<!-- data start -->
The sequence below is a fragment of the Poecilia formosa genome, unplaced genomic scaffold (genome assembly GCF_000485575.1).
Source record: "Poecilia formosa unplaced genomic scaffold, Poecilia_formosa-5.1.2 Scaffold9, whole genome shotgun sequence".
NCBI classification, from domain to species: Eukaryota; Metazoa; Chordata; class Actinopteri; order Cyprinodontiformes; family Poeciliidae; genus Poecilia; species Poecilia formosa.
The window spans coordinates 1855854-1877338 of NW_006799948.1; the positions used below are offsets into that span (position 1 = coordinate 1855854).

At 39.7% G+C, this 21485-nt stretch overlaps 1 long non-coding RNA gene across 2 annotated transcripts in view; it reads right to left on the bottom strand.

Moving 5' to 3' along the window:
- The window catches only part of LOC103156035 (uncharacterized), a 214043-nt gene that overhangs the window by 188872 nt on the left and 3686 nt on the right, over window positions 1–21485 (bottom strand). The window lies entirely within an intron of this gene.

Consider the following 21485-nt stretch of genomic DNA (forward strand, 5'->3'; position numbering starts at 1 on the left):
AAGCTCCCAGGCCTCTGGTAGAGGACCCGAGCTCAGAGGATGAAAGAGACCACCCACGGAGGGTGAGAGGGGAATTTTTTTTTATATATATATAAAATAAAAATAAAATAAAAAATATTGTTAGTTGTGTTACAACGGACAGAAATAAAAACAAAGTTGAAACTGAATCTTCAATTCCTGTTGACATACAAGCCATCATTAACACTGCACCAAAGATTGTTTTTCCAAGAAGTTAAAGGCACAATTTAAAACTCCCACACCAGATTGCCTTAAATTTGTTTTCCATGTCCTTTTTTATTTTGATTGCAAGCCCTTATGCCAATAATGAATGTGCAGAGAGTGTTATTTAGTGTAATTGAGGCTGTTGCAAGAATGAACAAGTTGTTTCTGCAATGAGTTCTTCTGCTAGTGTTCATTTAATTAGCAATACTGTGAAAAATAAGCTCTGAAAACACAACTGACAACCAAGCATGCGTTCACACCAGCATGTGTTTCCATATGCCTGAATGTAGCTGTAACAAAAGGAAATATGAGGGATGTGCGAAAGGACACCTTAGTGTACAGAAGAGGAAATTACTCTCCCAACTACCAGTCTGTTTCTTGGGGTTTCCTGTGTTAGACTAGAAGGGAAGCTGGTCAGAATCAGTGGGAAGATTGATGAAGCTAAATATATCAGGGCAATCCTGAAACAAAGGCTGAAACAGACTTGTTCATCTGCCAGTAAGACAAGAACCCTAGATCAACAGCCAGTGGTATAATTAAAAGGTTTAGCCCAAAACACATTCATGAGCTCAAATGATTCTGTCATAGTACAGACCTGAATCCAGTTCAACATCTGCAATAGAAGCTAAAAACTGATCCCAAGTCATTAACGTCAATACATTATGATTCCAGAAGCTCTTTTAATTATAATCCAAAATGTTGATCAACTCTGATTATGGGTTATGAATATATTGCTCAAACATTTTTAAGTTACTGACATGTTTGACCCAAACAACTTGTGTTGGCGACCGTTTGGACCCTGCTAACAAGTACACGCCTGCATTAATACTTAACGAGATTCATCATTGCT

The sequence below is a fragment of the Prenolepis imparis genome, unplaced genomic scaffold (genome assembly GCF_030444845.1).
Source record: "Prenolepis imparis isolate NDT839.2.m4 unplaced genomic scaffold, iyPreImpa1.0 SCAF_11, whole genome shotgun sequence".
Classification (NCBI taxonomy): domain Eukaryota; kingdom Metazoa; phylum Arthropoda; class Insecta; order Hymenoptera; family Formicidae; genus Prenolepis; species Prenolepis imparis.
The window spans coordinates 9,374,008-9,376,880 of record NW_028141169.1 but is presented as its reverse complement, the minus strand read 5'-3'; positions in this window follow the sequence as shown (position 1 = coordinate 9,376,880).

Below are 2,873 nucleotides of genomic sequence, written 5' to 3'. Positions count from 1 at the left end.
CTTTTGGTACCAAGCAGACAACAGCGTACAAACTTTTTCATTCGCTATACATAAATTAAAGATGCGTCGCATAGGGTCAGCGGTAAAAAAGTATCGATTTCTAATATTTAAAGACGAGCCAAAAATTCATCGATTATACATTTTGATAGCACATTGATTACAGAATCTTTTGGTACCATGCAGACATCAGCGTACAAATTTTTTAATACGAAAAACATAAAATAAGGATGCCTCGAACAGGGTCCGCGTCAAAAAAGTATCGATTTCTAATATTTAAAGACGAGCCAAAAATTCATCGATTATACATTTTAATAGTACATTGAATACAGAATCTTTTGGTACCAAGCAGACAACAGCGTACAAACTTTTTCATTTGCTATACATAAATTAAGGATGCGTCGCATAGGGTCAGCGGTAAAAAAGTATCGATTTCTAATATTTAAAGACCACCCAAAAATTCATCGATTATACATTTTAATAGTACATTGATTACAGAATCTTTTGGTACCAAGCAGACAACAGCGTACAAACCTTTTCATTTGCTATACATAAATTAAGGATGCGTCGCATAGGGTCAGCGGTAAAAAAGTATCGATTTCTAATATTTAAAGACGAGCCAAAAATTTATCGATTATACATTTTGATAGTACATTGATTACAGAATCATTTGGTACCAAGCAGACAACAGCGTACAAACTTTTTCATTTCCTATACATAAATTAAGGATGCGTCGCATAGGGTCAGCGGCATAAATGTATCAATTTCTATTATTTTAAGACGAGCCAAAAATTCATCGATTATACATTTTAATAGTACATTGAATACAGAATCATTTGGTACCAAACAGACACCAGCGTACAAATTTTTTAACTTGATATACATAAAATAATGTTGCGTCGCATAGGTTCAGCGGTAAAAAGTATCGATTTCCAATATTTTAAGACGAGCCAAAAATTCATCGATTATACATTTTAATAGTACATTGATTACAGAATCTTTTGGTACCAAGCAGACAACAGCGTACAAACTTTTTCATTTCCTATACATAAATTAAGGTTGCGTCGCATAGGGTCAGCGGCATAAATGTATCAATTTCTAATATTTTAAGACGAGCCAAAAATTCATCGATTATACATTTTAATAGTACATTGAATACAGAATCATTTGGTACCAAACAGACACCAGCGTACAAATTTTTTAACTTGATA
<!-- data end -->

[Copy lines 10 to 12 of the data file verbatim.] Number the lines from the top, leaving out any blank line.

The sequence below is a fragment of the Prenolepis imparis genome, unplaced genomic scaffold (genome assembly GCF_030444845.1).
Source record: "Prenolepis imparis isolate NDT839.2.m4 unplaced genomic scaffold, iyPreImpa1.0 SCAF_11, whole genome shotgun sequence".
Classification (NCBI taxonomy): domain Eukaryota; kingdom Metazoa; phylum Arthropoda; class Insecta; order Hymenoptera; family Formicidae; genus Prenolepis; species Prenolepis imparis.